Mrs Elizabeth Anne Wilkinson was born at 42 Hadfield Street in Newton Heath, Manchester, England on 3 February 1882, later being baptised in St Anne's church on 15 March.
She was the daughter of William Wilkinson (b. 1855), a wheelwright originally from Rochdale, and Mary Anne Jordan (b. 1847) of Bradford who had married in St Barnabas' Church, Miles Platting, Manchester on 30 December 1877. The youngest of two children, Elizabeth's only sibling was her elder brother William (b. 1880).
Lizzie and her family appear on the 1891 census living at 14 Mount Street in Swinton, Manchester, her father having switched his career to that of a paper dealer. By the time of the 1901 census the Wilkinsons were still living in Swinton although now at 2 Clarendon Road and Elizabeth, then aged 19, had no stated profession.
In Salford on 20 May 1907 Elizabeth married Manchester-born Samuel Wilkinson (b. 4 July 1882) who, like her father, was a paper dealer. Samuel was the son of Frederick and Mary Ann Wilkinson and his father, like Lizzie's own father, hailed from Rochdale and there is a possibility that she and her new husband were second cousins.
The marriage between Lizzie and Samuel produced no children and by the time of the 1911 census they lived 47 Oldham Road, Failsworth (between Oldham and Manchester).
At some point Lizzie crossed paths with Lincolnshire-born Harry Bartram Faunthorpe (b. 1880), an unmarried furniture salesman; although the circumstances of their meeting are unknown they became lovers and presumably hatched a clandestine plan to run off and live as a couple.
Lizzie boarded the Titanic at Southampton as a second class passenger (joint ticket number 2926 which cost £26), posing as the new wife of Harry Faunthorpe; they told fellow passengers they planned to honeymoon in California.
She was asleep, she says, at the time of the collision, but awakened by the shock. When she rushed upon deck she was ordered into a lifeboat, but feared to trust herself in one of the frail craft. While officers with drawn revolvers issued their orders, one of the men, she says, forced her bodily into the second boat...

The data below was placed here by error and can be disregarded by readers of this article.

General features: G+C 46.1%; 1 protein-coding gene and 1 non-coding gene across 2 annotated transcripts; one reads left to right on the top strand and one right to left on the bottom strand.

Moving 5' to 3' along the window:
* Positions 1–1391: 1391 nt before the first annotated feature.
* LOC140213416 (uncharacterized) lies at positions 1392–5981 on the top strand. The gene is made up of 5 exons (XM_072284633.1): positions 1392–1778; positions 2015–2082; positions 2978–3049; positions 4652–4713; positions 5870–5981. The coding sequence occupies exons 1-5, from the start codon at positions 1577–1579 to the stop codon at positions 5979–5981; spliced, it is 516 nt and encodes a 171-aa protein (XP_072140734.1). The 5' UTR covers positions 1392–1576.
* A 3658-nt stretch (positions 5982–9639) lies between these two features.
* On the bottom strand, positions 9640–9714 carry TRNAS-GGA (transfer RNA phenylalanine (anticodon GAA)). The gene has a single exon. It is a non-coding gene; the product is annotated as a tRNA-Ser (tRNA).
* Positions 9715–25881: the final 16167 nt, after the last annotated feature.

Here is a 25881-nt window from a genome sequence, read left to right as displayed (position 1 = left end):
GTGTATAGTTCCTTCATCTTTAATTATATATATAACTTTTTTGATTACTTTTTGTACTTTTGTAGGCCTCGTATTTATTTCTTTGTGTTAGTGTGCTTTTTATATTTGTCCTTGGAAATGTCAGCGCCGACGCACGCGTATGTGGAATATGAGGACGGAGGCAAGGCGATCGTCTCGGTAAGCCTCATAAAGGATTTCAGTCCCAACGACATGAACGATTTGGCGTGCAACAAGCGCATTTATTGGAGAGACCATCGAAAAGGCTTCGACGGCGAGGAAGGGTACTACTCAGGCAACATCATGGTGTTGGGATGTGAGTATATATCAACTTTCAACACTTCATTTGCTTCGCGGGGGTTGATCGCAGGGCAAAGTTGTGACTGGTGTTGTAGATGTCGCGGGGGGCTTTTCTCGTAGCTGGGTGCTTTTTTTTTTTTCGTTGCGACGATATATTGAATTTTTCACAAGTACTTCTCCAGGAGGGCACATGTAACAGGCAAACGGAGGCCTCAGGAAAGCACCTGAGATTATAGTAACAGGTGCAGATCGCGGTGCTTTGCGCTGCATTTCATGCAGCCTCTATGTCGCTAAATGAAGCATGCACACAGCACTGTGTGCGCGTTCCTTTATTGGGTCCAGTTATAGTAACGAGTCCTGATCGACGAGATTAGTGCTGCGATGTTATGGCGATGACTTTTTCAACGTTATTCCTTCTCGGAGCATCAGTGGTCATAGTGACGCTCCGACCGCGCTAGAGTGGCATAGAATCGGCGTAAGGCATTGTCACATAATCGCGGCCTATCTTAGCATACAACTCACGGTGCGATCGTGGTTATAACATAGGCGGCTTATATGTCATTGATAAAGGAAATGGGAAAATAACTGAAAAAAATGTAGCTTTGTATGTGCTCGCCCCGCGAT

(The Evening Telegraph, April 26, 1912)
Mrs Wilkinson survived the sinking in lifeboat 16 but Harry Faunthorpe was among the lost; his body was later recovered and among his effects was jewellery valued at $1000.
After arriving in New York Lizzie went to her cousin John M. Devine at 669 Brooklyn Street, Philadelphia where she spent several weeks recuperating from shock.
Failsworth Woman Saved
Elizabeth Ann Wilkinson, wife of Mr Samuel Wilkinson of 47 Oldham Road Failsworth, was a second cabin passenger on the Titanic. She has telegraphed from New York: ‘Am safe. – Lizzie’
[Unidentified Oldham newspaper, 1912]
According to the Red Cross Mr Faunthorpe's body was sent to Lizzie after it was recovered and he was buried at Mount Peace Cemetery, Philadelphia on 11 May; she later received $600 from various American relief funds. In August 1912 the Toronto Daily Star reported that Lizzie launched a lawsuit against the White Star Line, suing for $10,000 for the loss of her "husband."
The American Red Cross report states that Lizzie's lie had been uncovered and that she had a husband back in Manchester who, reportedly, accepted her back. She subsequently returned to England to face her real husband, Samuel.
What became of Lizzie and Samuel's marriage is not clear but there is speculation that they eventually divorced and remarried.